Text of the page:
Americans in some states are realizing the benefits of renewables. Better than in Europe: it saves low-income people money. But its overall numbers are still comparatively small. Paul Hockenos takes a look at the development
The EU’s Renewable Energy Directive of 2018 requires member states to provide special support for “community energy.” Doing so requires a definition of “community renewables” that is eligible for that special support. Ireland may be the most interesting case at present. Craig Morris takes a look.
The construction of new coal-fired power plants in South Africa has hit a major roadblock, with three of the biggest private banks saying they will stop funding dirty energy infrastructure developments here. Leonie Joubert reports
About five years ago, decentralized community energy, though etched in history books for having sparked Europe’s clean-energy revolution in the 1990s, was deemed outdated in the age of the ever-more dramatic climate crisis. Paul Hockenos explains the development.
Recent months have brought a series of signs of change on the horizon of Polish climate politics – some clearer than others. It is negligible how much such change is being forced by external circumstances and how much stems from genuine reflection. The climate crisis and its consequences are now so clear that the most hardened climate sceptics have been silenced. It is too soon to speak of an environmental breakthrough in Poland, but one can no longer definitively say that the right-wing remains completely indifferent to the ubiquitous signs of crisis. Michał Olszewski summarises the development.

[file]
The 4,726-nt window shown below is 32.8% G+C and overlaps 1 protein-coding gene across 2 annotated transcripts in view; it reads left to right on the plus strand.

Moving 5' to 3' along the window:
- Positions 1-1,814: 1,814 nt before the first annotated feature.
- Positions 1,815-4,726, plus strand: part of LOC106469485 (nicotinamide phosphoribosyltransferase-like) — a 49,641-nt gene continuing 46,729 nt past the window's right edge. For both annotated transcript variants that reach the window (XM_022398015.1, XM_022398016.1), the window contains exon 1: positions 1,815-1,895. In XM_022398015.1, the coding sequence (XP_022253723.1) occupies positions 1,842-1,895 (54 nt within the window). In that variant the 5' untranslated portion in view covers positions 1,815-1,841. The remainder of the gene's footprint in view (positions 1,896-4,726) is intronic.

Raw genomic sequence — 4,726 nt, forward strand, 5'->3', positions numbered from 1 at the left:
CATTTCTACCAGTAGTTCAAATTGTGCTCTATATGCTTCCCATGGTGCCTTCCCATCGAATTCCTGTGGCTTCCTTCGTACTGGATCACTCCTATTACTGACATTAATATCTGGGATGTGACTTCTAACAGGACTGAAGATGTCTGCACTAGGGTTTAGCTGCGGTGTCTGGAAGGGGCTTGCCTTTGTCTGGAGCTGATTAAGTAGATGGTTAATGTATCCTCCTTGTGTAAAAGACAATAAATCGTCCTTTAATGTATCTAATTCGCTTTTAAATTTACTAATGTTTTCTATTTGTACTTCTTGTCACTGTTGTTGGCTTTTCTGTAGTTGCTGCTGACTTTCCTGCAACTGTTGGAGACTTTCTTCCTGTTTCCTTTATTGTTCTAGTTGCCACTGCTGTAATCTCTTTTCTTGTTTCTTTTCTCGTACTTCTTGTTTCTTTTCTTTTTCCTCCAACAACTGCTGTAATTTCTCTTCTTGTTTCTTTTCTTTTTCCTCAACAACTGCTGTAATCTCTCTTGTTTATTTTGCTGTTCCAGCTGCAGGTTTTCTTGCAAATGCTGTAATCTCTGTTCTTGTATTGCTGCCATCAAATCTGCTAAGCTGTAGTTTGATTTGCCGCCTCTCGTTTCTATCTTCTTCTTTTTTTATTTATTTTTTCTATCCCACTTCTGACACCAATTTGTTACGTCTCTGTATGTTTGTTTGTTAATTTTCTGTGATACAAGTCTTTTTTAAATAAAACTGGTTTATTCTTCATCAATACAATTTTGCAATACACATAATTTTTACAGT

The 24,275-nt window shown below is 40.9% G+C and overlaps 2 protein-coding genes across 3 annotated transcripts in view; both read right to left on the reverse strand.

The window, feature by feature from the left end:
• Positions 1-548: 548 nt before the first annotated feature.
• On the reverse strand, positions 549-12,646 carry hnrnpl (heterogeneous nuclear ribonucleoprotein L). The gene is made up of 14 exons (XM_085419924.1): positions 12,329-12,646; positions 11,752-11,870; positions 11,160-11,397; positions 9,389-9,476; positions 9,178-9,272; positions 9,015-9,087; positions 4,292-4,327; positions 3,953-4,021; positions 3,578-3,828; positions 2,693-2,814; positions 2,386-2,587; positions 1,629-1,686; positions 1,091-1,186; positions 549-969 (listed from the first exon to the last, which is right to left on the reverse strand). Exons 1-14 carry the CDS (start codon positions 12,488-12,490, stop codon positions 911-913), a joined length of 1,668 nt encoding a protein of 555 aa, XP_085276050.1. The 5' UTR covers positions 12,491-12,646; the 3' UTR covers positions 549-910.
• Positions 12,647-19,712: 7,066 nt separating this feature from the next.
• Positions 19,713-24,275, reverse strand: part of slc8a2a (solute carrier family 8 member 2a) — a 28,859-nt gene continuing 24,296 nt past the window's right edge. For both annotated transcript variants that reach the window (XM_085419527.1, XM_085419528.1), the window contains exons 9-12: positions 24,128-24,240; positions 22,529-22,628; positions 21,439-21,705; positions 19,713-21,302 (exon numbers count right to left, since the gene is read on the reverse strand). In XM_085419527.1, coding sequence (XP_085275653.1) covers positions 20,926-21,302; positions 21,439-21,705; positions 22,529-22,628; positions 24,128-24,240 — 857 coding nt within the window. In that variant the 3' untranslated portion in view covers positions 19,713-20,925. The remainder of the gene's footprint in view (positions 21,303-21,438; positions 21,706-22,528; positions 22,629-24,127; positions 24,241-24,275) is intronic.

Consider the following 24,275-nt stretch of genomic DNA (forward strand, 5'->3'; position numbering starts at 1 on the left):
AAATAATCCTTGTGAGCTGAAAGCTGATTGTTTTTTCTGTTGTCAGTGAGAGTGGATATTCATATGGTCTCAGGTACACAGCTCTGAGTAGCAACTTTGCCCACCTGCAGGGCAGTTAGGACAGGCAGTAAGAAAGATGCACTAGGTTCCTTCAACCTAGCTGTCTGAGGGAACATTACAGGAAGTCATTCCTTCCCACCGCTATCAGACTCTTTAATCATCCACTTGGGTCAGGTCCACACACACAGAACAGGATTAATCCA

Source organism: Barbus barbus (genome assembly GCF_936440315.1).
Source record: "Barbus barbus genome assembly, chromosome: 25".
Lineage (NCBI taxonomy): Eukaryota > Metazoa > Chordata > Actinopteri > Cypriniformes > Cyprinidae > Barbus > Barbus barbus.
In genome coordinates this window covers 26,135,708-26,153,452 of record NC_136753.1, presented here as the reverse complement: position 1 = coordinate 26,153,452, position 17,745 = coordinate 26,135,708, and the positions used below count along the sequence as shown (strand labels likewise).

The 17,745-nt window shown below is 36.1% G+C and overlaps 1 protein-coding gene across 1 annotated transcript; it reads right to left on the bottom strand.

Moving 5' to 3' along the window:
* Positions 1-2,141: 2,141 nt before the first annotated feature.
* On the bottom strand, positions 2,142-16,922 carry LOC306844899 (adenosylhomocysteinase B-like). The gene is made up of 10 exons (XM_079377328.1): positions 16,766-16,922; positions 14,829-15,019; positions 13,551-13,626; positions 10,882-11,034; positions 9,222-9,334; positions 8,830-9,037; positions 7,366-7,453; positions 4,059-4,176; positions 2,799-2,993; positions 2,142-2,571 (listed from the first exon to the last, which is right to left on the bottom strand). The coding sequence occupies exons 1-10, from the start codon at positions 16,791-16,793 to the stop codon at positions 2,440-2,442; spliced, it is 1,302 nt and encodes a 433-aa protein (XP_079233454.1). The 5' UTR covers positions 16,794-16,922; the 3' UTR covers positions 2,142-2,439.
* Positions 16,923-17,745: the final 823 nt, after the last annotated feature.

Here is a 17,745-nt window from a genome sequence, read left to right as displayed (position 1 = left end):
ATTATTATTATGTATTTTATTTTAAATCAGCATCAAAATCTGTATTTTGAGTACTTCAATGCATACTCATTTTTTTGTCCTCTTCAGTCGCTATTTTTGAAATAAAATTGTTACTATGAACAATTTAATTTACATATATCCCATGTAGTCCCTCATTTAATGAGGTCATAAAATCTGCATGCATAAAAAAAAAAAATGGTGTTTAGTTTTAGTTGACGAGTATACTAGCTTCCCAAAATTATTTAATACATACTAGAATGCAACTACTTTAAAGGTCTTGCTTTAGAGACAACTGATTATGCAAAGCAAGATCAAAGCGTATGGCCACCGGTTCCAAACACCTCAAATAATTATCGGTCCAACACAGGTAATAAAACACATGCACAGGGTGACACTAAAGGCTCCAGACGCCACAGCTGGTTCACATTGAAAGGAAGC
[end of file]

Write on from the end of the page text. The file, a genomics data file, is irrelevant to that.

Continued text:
Even though unit costs for renewable energy have fallen sharply, there’s clearly more finance needed for mitigation and adaptation. The least developed countries still don’t have the technologies they need. Can the private sector deliver, or should governments and the UN intervene, asks Silvia Weko
Several countries’ national determined contributions (NDCs) highlight climate finance as a precondition for the ambitious action needed to achieve development paths compatible with limiting global warming to 1.5°C in 2100. Many hopes have been pinned on new market mechanisms in this context, but the trade-offs demanded by carbon trading schemes continued to be hotly debated at the UNFCCC last week, not least due to their political and economic implications. Laima Eicke reports
Six are on the path to self-sufficiency, and 20 more will follow. Islands are an excellent fit for renewables for a number of reasons. Paul Hockenos takes a look